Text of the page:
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Building on basics

Tackling Breast Cancer

"It supports the idea that if you have c-jun in a cancer cell, it could be a drug target for those tumors that have it as a basis of the mutation," Wisdom said.

Chen comes to UC Davis from the Salk Institute for Biological Studies in San Diego, where he was a postdoctoral researcher. Enthusiastic about the clinical implications of his research, Chen is zeroing in on how the hormone estrogen binds to receptors and how those receptors turn on the engine of gene transcription. Estrogen fuels breast cancer cell growth, as testosterone spurs prostate cancer. Clinicians often treat these cancers with hormone therapy, drugs that block estrogen or testosterone from binding to receptors, which arrest cancer growth. But, at some point, this hormone blockade therapy stops working and the cancer progresses.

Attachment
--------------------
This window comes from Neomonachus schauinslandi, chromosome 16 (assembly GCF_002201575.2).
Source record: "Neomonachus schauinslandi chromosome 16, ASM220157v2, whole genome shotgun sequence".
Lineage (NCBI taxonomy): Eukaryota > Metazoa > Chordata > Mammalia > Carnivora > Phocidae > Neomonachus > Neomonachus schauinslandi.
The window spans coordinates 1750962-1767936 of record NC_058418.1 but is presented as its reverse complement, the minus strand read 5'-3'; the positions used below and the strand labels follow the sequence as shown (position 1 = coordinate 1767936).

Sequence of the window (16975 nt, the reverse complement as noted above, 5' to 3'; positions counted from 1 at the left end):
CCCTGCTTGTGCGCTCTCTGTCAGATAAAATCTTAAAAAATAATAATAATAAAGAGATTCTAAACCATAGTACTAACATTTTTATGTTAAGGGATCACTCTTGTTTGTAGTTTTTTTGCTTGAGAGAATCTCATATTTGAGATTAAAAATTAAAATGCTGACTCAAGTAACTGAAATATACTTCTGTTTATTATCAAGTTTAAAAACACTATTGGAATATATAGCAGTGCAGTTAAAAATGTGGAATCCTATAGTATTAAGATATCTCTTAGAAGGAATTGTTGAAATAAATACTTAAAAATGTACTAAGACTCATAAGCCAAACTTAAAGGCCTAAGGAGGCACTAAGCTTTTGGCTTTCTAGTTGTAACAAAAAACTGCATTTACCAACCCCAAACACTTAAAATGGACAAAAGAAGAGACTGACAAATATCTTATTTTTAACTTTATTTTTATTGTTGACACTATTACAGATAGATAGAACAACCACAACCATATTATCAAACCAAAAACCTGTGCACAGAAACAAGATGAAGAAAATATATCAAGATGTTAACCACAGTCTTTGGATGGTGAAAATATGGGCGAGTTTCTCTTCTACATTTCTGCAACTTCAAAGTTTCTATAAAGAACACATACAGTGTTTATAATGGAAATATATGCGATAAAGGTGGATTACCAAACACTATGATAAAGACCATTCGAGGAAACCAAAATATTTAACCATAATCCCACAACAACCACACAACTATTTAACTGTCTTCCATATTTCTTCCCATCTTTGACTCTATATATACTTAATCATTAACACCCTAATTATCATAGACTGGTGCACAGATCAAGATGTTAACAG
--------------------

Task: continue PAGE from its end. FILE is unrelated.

"We are trying to understand exactly what happens when this occurs," said Chen, an assistant professor of biological chemistry. "This is where the basic science kicks in."

For the past 10 years, scien- tists had a cut-and-dried theory that explained the biological basis for breast and prostate cancer: the hormone receptor binds to the hormone and acts as the engine within that cell to turn on genes that control cell growth.

But now, a new theory has arisen.


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Kowalczykowski photo

Postdoctoral fellows in Cheněs lab collect cells grown on a plate for a functional analysis of the genes.